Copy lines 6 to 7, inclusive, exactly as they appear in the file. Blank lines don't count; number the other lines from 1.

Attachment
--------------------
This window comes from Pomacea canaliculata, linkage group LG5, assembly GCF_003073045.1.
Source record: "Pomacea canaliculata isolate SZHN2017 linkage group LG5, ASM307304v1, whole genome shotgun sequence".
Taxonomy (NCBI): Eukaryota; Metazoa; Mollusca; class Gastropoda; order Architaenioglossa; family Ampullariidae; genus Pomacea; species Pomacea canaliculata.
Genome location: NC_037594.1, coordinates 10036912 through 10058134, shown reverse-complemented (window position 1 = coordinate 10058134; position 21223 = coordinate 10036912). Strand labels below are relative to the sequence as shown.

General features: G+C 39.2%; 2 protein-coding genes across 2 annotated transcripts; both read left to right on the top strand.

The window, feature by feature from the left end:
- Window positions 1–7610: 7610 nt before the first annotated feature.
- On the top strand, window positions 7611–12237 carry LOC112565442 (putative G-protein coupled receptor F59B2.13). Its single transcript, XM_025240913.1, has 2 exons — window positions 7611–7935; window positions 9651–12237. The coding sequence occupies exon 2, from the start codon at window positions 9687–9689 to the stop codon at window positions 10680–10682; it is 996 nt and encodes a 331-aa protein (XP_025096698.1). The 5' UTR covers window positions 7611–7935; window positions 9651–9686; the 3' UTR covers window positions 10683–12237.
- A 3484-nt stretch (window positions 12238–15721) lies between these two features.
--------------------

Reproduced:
The window, feature by feature from the left end:
- Window positions 1–7610: 7610 nt before the first annotated feature.